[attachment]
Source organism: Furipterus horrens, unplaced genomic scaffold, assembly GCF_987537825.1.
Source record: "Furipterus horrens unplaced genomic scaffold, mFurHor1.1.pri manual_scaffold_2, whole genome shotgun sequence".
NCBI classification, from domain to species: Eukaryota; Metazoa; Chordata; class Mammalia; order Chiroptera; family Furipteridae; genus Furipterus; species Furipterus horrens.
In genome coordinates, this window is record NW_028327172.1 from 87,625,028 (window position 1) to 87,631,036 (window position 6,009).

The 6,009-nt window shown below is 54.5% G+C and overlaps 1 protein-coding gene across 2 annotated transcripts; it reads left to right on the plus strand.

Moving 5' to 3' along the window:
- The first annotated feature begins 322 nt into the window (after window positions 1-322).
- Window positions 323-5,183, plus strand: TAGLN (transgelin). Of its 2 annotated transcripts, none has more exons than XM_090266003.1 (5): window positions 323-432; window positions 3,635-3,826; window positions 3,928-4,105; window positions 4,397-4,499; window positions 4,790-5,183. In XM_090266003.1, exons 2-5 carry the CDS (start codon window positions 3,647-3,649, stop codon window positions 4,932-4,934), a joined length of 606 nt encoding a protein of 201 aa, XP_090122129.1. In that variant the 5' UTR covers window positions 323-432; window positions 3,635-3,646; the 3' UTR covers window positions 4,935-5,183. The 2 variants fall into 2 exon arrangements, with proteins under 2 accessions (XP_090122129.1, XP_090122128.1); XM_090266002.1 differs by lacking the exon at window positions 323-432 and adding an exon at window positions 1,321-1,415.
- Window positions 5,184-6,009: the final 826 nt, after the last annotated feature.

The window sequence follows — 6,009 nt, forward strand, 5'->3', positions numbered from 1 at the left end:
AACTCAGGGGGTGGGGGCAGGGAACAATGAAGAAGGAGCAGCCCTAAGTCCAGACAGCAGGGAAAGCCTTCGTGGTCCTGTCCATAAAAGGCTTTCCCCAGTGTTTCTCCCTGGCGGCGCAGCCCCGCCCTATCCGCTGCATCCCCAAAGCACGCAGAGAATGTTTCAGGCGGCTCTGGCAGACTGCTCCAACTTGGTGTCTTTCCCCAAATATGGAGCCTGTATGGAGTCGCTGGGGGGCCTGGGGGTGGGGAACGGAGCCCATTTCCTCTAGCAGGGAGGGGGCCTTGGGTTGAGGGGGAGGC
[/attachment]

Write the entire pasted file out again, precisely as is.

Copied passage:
Source organism: Furipterus horrens, unplaced genomic scaffold, assembly GCF_987537825.1.
Source record: "Furipterus horrens unplaced genomic scaffold, mFurHor1.1.pri manual_scaffold_2, whole genome shotgun sequence".
NCBI classification, from domain to species: Eukaryota; Metazoa; Chordata; class Mammalia; order Chiroptera; family Furipteridae; genus Furipterus; species Furipterus horrens.
In genome coordinates, this window is record NW_028327172.1 from 87,625,028 (window position 1) to 87,631,036 (window position 6,009).

The 6,009-nt window shown below is 54.5% G+C and overlaps 1 protein-coding gene across 2 annotated transcripts; it reads left to right on the plus strand.

Moving 5' to 3' along the window:
- The first annotated feature begins 322 nt into the window (after window positions 1-322).
- Window positions 323-5,183, plus strand: TAGLN (transgelin). Of its 2 annotated transcripts, none has more exons than XM_090266003.1 (5): window positions 323-432; window positions 3,635-3,826; window positions 3,928-4,105; window positions 4,397-4,499; window positions 4,790-5,183. In XM_090266003.1, exons 2-5 carry the CDS (start codon window positions 3,647-3,649, stop codon window positions 4,932-4,934), a joined length of 606 nt encoding a protein of 201 aa, XP_090122129.1. In that variant the 5' UTR covers window positions 323-432; window positions 3,635-3,646; the 3' UTR covers window positions 4,935-5,183. The 2 variants fall into 2 exon arrangements, with proteins under 2 accessions (XP_090122129.1, XP_090122128.1); XM_090266002.1 differs by lacking the exon at window positions 323-432 and adding an exon at window positions 1,321-1,415.
- Window positions 5,184-6,009: the final 826 nt, after the last annotated feature.

The window sequence follows — 6,009 nt, forward strand, 5'->3', positions numbered from 1 at the left end:
AACTCAGGGGGTGGGGGCAGGGAACAATGAAGAAGGAGCAGCCCTAAGTCCAGACAGCAGGGAAAGCCTTCGTGGTCCTGTCCATAAAAGGCTTTCCCCAGTGTTTCTCCCTGGCGGCGCAGCCCCGCCCTATCCGCTGCATCCCCAAAGCACGCAGAGAATGTTTCAGGCGGCTCTGGCAGACTGCTCCAACTTGGTGTCTTTCCCCAAATATGGAGCCTGTATGGAGTCGCTGGGGGGCCTGGGGGTGGGGAACGGAGCCCATTTCCTCTAGCAGGGAGGGGGCCTTGGGTTGAGGGGGAGGC